William Ancrum was born at "Rossdhu," Abbeville County, South Carolina, on 8 July 1881, son of William Alexander and Anna Susan (Calhoun) Ancrum. He attended Camden, South Carolina, schools, and entered the US Naval Academy in May 1898, remaining there until February 1899, during part of the Spanish-American War period. Re-entering as a Naval Cadet from the Fifth District of South Carolina on 22 May 1899, he was graduated on 2 February 1903. He served the two years at sea, then required by law, and was commissioned Ensign in the US Navy to date from 3 February 1905. Through subsequent promotions, he attained the rank of Captain, his date of rank 4 June 1926. He was transferred to the Retired List of the Navy on 1 September 1938, but again had active duty during the World War II period.
After graduation from the Naval Academy in February 1903, he was assigned first to USS Wisconsin, at the Bremerton, Washington, Navy Yard, for passage to Chefoo, China. There he was transferred to USS Oregon, a unit of the Asiatic Fleet. Detached upon completion of more than two years' duty aboard the latter battleship, he served in the destroyer Chauncey, which patrolled the Western Philippines to enforce neutrality during the Russo-Japanese War, and which also operated with the Army against the Moros. He joined USS Minnesota at her commissioning, 9 March 1907, and served aboard during her cruise around the world with fifteen other battleships.
He was next ordered to the Navy Yard, Boston, Massachusetts, where USS Flusser was fitting out, and served briefly aboard that destroyer after her commissioning on 28 October 1909. On 29 December 1909, he reported to the Navy Yard, Norfolk, Virginia, as an assistant to the Engineer Officer of that Yard, and during that tour of duty served additionally as a member of the Court of Inquiry there. He had temporary duty in connection with ordnance work on USS Kearsarge and USS Kentucky at the Philadelphia Navy Yard in October 1911, and when detached from the Norfolk Navy Yard on 16 December 1912, he assumed command of USS Warrington, which he commanded for six months.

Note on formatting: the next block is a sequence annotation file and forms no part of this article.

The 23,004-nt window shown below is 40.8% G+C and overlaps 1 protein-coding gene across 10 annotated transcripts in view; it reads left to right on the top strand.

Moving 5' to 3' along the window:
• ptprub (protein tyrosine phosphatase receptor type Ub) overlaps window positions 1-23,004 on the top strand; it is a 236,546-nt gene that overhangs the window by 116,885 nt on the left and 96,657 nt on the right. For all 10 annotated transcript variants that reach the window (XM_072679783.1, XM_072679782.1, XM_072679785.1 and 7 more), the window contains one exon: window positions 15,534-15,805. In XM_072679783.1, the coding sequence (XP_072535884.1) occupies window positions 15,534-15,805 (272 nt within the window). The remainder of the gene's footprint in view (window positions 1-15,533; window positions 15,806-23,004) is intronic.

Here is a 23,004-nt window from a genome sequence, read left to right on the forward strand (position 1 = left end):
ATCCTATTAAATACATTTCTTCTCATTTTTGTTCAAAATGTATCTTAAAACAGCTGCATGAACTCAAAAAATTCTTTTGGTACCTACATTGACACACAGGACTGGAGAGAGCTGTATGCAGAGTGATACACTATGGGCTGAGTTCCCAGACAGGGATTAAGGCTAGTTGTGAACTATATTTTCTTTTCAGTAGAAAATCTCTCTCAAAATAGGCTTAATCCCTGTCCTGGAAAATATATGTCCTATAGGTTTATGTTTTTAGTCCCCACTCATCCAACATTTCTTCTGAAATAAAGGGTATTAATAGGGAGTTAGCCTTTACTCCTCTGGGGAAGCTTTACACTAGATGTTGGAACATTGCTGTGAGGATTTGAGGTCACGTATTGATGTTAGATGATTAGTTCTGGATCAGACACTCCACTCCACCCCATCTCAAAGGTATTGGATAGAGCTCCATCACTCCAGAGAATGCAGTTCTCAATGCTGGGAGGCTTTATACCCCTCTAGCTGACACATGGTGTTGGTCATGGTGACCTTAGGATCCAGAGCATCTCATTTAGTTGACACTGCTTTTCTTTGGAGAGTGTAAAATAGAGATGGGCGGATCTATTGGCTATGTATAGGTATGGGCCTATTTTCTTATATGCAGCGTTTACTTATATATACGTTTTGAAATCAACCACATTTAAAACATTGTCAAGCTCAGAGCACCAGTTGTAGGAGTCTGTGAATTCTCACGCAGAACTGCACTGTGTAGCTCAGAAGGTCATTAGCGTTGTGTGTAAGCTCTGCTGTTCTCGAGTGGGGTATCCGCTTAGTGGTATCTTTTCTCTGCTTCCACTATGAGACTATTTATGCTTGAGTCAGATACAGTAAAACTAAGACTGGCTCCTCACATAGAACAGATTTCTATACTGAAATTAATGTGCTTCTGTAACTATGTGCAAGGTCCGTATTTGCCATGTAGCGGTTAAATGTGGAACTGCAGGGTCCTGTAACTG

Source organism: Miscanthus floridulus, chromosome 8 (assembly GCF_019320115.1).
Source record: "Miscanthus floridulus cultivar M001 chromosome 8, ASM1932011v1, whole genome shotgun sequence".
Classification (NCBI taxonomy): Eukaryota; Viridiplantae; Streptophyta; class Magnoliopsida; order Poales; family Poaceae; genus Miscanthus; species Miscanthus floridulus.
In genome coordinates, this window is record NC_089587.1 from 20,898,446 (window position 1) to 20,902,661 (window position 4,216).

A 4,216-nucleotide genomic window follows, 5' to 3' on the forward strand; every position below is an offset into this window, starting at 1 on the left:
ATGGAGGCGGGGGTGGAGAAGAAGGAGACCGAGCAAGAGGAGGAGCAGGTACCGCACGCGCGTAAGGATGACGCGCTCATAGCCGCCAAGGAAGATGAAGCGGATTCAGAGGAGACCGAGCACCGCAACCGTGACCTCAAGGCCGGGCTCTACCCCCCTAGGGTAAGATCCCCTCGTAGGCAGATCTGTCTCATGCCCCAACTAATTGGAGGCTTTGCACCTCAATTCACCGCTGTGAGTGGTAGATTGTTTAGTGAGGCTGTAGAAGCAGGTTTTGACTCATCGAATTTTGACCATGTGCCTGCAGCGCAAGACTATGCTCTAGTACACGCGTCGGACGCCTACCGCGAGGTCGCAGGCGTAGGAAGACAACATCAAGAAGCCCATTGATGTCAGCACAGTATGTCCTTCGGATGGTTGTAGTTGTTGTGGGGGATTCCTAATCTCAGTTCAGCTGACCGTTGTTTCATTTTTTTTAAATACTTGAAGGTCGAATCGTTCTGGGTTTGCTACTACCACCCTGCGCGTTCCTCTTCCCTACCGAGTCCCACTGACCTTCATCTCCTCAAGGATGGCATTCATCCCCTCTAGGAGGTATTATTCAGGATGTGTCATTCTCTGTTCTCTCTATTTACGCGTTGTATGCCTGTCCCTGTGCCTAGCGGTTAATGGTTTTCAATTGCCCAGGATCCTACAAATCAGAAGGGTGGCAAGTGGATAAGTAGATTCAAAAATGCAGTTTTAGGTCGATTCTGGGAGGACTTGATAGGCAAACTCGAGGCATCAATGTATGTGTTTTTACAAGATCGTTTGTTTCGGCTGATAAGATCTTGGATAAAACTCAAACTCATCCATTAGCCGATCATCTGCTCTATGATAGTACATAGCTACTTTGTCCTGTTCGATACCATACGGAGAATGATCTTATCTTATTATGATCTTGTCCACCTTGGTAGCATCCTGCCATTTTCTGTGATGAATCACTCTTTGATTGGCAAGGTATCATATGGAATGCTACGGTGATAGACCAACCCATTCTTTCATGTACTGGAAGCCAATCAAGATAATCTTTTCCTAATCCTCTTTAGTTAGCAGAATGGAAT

In May 1913 he assumed command of USS Jarvis, and from 5 September 1913 to 20 July 1915, he commanded USS Flusser and the First Division, Torpedo Flotilla, composed of the destroyers Flusser, Reid, Preston, Lamson and Smith, of the Atlantic Fleet. Part of his division escorted General Funston's Army from Galveston to Vera Cruz, Mexico, during the Mexican Campaign in 1914, and upon completion of that mission proceeded to Tampico to transport American refugees to Galveston.
From 1915 to 1917 he had duty at the Naval Training Station, Newport, Rhode Island, with additional duty as the Assistant Umpire from Navy Department Strategic Maneuver No. 2, aboard USS Brooklyn; and attended a course at the Naval War College there.
On 6 April 1917, the day war was declared on Germany by the United States, he reported to USS Birmingham for brief duty, after which he was transferred to the gunboat Sacramento, in which he had a short period of duty as Aide to Commander Squadron TWO, Patrol Force, on coastal patrol from Cape Cod to Barnegat.
On 1 August 1917, he reached London, England, on orders to the staff of Admiral Sims, who was in command of the US Naval Forces operating in European waters. In July 1918 he had special additional duty at Southampton, England, investigating conditions aboard the Nopatin, Charles, Yale and Narraganset, small ex-coastal steamers which had been assigned to transporting Allied personnel across the English Channel. He received a Special Letter of Commendation from the Secretary of the Navy for valuable and meritorious service "as Aide on the Staff of Commander, US Naval Forces in European Waters."
Upon his return to the United States from London, he was ordered to report to Commander Cruiser-Transport Force, at Hoboken, New Jersey. There for a month he instructed merchant captains who were to be commissioned in the Navy for command of certain vessels assigned the task of bringing our troops home from France. He then proceeded to the Boston Navy Yard, to command the USS Sigourney, which was completing major overhaul, and assumed command of that vessel, with additional duty in command of Destroyer Division SIX. About a year later that division was decommissioned and all personnel transferred to Destroyer Division TWENTY-SIX, USS Alden flagship. In February 1920 part of that division, destroyers Alden, Long and Smith Thompson, left Philadelphia, the Alden going to Constantinople, the other two to the Adriatic. Their Black Sea and Eastern Mediterranean duty completed a year later, they joined the three other ships of their division in Manila, Philippine Islands.